Microsoft today released a peck of patches to cover at least seven documented worm holes in the Windows operating system.
The most serious of the vulnerabilities addresses could lead to remote code execution complete system takeover attacks. The September batch of patches does not address the FTP in IIS vulnerability that is currently being exploited in the wild.
Here are the raw details on 7 flaws in this month's critical bulletins:
- MS09-045: A remote code execution vulnerability exists in the way that the JScript scripting engine processes scripts in Web pages. The vulnerability could allow remote code execution if a user opened a specially crafted file or visited a Web site that is running a specially crafted script. When the JScript scripting engine attempts to load the decoded script into memory in order to run it, a memory corruption can occur that may either cause Internet Explorer to stop responding, or lead to code execution. This flaw affects Windows 2000, Windows XP, Windows Server 2003, Windows Vista and Windows Server 2008.
- MS09-046: A remote code execution vulnerability exists in the DHTML Editing Component ActiveX Control. An attacker could exploit the vulnerability by constructing a specially crafted Web page. When the Microsoft DHTML Editing Component ActiveX Control is instantiated in Internet Explorer, the control may corrupt the system state in such a way that an attacker could run arbitrary code. This update is rated "critical" for all supported editions of Microsoft Windows 2000 and Windows XP and Moderate for all supported editions of Windows Server 2003.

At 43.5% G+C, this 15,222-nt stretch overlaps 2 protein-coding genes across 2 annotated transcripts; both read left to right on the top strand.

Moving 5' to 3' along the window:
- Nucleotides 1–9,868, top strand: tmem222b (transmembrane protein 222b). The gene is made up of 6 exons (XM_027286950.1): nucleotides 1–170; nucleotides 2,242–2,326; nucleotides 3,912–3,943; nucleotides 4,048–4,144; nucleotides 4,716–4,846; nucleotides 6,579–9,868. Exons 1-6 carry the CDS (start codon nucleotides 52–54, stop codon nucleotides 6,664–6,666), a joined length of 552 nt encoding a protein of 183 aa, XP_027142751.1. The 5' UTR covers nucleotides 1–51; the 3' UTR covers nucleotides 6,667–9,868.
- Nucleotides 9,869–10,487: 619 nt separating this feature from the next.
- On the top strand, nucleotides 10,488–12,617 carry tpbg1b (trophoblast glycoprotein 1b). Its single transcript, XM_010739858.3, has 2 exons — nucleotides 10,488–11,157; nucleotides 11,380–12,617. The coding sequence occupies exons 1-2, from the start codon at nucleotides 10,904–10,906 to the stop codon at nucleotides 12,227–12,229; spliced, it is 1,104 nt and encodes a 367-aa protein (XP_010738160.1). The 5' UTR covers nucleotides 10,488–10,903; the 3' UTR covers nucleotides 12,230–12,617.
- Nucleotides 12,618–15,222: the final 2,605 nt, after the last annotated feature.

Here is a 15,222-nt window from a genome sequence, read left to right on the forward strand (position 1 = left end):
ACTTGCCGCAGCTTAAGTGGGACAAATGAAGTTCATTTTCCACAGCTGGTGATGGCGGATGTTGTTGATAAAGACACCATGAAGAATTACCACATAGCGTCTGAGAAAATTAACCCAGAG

- MS09-047: This bulletin includes fixes for two different vulnerabilities in Windows Media Format. Either vulnerability could allow remote code execution if a user opened a specially crafted media file. A malicious hacker could use booby-trapped MP3 of ASF files to launch code execution attacks. The update is rated critical for Windows Media Format Runtime 9.0, Windows Media Format Runtime 9.5, Windows Media Format Runtime 11, Microsoft Media Foundation, Windows Media Services 9.1, and Windows Media Services 2008.
- MS09-049: Covers a serious vulnerability in the Windows Wireless LAN AutoConfig Service. The vulnerability could allow remote code execution if a client or server with a wireless network interface enabled receives specially crafted wireless frames. Systems without a wireless card enabled are not at risk from this vulnerability. The vulnerability is caused by lack of validation of part of a specific malformed frame transmitted by a remote wireless transmitter. This could lead to a heap overflow situation that may result in arbitrary code execution.
- MS09-048: This update patches three different vulnerabilities in Transmission Control Protocol/Internet Protocol (TCP/IP) processing. The vulnerabilities could allow remote code execution if an attacker sent specially crafted TCP/IP packets over the network to a computer with a listening service. Microsoft suggests that businesses use firewall best practices and standard default firewall configurations to help protect networks from attacks that originate outside the enterprise perimeter. Best practices recommend that systems that are connected to the Internet have a minimal number of ports exposed.
Separately, Cisco also released its own patch for one of the TCP/IP bugs covered by Microsoft here.
The TCP flaws were identified several years ago and were made public last year by two researchers at Outpost24, Jack C. Louis and Robert E. Lee. Louis, who has since died, developed a tool called Sockstress which tested for the flaw and was able to maintain extremely long-term TCP connections with remote machines using very little bandwidth. Louis and Lee notified vendors about the problems in 2008, but the process of fixing the vulnerability was a long one, given the huge number of vendors and products affected.